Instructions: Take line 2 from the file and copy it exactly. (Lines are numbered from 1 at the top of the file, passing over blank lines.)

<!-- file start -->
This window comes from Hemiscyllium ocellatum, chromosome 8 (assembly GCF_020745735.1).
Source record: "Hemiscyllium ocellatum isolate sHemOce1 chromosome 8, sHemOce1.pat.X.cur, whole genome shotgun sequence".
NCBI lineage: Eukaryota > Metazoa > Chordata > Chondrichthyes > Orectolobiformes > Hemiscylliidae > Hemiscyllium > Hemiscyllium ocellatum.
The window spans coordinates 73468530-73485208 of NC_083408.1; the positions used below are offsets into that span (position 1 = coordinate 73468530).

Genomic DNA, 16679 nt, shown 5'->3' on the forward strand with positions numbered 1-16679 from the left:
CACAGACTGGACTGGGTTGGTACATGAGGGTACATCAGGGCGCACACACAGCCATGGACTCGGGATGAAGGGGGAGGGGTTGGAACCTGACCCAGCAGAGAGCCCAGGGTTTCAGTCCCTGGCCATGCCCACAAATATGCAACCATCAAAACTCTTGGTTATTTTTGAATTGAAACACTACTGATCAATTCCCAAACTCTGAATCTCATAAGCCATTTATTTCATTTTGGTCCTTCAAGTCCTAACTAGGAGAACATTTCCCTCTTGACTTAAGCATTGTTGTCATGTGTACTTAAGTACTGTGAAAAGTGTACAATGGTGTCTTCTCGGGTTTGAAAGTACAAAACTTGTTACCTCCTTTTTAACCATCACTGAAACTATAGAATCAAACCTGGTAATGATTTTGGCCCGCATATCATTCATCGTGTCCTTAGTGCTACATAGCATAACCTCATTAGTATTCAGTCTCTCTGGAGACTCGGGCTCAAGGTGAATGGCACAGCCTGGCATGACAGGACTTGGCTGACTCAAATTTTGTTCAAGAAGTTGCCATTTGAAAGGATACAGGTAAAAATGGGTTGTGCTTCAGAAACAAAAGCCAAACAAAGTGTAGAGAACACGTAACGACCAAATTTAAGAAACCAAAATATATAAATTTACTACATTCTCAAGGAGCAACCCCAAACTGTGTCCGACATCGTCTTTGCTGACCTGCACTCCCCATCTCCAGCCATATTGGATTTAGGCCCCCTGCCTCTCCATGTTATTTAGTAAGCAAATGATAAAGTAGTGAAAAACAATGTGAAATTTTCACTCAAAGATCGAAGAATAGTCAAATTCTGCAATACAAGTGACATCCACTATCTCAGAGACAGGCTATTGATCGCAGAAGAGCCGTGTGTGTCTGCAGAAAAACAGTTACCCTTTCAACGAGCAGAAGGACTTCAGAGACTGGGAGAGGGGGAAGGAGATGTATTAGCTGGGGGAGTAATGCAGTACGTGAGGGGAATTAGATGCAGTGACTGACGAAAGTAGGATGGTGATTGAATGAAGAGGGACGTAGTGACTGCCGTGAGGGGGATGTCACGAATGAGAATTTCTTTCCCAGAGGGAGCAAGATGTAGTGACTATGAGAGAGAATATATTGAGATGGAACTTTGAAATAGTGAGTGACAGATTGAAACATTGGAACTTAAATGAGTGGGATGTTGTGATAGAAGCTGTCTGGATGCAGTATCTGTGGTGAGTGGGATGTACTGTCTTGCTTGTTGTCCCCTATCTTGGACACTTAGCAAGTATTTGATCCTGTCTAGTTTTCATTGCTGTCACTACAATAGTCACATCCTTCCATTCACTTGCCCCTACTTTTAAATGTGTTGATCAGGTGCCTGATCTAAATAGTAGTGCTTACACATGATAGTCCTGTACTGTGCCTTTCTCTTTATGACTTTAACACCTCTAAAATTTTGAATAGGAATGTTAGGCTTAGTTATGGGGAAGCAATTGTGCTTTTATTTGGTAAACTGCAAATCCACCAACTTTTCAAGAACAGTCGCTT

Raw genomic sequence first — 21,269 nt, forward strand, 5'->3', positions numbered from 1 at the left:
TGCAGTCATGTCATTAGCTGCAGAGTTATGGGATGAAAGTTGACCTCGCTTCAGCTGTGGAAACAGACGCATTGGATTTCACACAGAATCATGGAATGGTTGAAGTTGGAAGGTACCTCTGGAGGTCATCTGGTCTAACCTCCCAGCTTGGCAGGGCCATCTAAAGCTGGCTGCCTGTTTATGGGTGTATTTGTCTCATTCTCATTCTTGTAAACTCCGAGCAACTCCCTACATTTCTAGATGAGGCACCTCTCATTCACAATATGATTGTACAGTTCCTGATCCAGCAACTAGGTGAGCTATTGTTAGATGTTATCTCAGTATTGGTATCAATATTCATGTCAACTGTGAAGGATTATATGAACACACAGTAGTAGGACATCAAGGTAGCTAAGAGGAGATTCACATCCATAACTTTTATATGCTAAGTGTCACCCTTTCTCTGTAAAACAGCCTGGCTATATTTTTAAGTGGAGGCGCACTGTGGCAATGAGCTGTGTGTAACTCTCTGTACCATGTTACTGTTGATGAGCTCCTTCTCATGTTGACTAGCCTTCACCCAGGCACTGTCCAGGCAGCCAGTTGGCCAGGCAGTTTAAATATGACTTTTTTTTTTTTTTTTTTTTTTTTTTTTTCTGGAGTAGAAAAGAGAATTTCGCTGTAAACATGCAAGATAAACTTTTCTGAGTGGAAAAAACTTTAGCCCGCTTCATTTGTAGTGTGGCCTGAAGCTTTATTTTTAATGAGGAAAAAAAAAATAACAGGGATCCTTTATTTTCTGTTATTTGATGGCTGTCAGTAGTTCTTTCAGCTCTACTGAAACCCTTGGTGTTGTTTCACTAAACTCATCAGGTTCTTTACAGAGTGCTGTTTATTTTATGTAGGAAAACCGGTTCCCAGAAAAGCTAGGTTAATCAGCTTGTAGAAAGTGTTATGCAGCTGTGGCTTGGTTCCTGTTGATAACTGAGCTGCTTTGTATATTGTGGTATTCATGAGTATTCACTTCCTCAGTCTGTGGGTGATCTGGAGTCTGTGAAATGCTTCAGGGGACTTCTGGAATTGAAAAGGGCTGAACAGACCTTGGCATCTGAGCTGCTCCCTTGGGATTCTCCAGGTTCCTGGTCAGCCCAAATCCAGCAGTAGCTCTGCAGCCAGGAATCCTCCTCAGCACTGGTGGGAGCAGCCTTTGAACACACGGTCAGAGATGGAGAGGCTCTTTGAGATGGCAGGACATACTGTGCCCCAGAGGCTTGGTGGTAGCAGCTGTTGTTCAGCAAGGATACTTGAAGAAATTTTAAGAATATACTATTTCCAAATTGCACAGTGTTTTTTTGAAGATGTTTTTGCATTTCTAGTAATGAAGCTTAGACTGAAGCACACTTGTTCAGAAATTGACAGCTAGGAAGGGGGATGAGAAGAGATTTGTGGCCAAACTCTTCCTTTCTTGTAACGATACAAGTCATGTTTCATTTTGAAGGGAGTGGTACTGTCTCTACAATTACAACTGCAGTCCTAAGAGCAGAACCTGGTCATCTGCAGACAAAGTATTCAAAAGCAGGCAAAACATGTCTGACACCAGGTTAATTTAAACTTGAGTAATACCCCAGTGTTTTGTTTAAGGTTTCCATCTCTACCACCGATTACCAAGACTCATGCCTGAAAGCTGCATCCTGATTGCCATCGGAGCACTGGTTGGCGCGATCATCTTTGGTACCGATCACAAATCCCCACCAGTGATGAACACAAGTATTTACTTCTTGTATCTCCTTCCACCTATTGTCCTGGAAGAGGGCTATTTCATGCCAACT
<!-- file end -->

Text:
Source record: "Hemiscyllium ocellatum isolate sHemOce1 chromosome 8, sHemOce1.pat.X.cur, whole genome shotgun sequence".